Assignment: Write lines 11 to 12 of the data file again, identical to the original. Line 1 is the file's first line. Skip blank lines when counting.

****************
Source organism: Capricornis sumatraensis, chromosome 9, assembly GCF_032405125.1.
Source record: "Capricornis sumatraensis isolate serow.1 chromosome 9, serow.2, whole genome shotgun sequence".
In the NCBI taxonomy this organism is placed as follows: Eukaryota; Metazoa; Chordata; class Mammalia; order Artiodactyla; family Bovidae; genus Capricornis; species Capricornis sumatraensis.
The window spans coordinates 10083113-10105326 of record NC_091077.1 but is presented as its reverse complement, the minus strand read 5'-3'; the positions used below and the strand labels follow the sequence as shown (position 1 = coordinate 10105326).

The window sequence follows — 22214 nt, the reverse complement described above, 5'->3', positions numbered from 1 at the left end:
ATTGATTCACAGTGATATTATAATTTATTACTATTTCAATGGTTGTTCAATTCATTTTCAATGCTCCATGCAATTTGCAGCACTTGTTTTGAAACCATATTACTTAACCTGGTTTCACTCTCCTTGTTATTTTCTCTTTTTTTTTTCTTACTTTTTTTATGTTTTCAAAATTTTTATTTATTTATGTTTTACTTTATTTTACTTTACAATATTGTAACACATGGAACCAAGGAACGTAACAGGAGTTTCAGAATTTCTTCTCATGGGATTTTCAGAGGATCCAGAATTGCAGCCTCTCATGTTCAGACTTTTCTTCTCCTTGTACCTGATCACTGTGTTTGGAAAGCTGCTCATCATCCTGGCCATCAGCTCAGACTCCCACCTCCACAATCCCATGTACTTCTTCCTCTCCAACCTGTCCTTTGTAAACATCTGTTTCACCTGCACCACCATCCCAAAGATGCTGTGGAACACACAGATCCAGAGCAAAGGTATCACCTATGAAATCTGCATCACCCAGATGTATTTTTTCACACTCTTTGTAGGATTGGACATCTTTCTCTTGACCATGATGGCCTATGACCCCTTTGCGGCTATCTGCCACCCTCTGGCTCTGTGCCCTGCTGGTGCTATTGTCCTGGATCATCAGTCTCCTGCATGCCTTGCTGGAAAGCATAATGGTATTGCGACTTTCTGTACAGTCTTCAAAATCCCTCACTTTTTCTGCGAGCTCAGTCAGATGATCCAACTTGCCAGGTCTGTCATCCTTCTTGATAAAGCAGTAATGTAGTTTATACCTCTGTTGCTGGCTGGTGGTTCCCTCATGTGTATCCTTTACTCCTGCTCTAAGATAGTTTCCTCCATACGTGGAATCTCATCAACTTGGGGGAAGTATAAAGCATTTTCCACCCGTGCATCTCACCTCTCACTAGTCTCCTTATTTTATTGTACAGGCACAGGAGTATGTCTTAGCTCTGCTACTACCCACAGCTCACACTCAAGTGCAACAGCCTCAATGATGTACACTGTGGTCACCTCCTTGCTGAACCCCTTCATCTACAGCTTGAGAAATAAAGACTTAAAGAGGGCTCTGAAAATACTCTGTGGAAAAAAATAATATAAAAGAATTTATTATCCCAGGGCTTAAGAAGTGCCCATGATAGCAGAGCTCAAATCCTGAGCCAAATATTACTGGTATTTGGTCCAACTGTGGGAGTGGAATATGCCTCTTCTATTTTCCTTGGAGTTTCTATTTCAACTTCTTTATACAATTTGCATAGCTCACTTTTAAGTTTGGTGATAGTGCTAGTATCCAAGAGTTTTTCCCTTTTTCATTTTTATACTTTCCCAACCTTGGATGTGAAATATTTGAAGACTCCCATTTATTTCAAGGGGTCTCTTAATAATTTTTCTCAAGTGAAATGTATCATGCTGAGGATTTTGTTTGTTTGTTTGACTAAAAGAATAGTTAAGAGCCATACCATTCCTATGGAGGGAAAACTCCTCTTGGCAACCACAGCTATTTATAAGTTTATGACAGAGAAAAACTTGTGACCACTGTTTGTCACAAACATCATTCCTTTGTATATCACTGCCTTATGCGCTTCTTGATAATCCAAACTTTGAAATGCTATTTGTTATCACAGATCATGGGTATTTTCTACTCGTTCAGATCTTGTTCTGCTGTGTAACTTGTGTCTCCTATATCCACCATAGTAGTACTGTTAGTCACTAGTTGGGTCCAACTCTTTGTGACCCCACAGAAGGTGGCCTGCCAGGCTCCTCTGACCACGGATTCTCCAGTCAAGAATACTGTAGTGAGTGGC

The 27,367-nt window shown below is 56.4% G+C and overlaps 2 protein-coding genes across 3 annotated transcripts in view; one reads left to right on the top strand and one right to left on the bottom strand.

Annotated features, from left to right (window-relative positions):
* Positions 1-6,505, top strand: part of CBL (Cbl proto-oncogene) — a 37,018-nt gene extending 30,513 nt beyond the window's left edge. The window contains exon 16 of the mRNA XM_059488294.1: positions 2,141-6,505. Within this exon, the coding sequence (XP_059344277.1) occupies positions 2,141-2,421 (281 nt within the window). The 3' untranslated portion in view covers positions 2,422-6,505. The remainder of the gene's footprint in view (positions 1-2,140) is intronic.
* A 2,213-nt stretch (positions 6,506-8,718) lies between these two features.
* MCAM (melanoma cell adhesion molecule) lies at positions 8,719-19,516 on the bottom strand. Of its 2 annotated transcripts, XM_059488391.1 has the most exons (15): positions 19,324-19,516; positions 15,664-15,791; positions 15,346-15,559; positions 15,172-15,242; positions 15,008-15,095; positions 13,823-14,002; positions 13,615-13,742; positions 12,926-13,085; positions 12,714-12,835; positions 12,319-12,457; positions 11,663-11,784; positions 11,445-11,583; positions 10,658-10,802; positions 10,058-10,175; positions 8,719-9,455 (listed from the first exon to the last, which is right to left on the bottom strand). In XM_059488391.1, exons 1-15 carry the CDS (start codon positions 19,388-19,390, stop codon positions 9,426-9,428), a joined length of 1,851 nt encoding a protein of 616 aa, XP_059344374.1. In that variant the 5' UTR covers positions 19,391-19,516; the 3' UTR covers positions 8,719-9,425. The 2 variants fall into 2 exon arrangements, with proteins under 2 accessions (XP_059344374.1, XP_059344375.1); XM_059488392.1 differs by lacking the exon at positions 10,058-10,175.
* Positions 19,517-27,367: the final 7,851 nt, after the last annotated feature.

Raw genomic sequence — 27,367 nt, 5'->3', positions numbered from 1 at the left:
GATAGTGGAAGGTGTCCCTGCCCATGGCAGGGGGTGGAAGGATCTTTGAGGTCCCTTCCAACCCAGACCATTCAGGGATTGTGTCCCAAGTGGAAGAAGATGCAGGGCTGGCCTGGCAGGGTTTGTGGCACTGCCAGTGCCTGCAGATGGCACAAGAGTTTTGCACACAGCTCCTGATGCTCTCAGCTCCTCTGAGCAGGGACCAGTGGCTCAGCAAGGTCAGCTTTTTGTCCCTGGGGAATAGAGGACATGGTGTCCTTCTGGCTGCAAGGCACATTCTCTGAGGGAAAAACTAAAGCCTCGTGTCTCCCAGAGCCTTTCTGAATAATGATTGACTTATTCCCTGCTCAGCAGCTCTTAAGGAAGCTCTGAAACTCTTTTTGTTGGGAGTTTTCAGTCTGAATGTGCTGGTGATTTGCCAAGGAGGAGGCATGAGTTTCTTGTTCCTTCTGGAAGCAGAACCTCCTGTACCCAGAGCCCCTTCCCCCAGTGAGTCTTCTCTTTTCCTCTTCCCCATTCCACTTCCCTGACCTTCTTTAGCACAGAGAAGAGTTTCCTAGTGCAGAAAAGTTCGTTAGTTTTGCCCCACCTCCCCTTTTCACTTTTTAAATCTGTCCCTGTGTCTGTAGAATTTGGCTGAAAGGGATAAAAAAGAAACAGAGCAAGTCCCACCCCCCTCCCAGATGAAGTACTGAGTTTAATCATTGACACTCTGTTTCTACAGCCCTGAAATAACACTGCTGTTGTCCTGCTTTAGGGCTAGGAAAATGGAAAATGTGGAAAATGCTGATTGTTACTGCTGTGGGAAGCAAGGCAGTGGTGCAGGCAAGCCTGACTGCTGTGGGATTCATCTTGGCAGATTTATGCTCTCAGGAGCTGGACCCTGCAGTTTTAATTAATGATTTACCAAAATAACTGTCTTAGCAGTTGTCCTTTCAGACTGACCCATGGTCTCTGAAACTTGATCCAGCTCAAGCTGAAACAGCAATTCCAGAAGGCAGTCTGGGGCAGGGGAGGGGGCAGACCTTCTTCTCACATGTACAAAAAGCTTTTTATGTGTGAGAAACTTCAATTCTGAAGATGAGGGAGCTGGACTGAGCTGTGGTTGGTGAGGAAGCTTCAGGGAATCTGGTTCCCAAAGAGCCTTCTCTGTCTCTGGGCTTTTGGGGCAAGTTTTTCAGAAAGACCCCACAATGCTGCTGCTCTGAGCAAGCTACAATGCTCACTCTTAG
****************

* MCAM (melanoma cell adhesion molecule) lies at positions 8,719-19,516 on the bottom strand. Of its 2 annotated transcripts, XM_059488391.1 has the most exons (15): positions 19,324-19,516; positions 15,664-15,791; positions 15,346-15,559; positions 15,172-15,242; positions 15,008-15,095; positions 13,823-14,002; positions 13,615-13,742; positions 12,926-13,085; positions 12,714-12,835; positions 12,319-12,457; positions 11,663-11,784; positions 11,445-11,583; positions 10,658-10,802; positions 10,058-10,175; positions 8,719-9,455 (listed from the first exon to the last, which is right to left on the bottom strand). In XM_059488391.1, exons 1-15 carry the CDS (start codon positions 19,388-19,390, stop codon positions 9,426-9,428), a joined length of 1,851 nt encoding a protein of 616 aa, XP_059344374.1. In that variant the 5' UTR covers positions 19,391-19,516; the 3' UTR covers positions 8,719-9,425. The 2 variants fall into 2 exon arrangements, with proteins under 2 accessions (XP_059344374.1, XP_059344375.1); XM_059488392.1 differs by lacking the exon at positions 10,058-10,175.
* Positions 19,517-27,367: the final 7,851 nt, after the last annotated feature.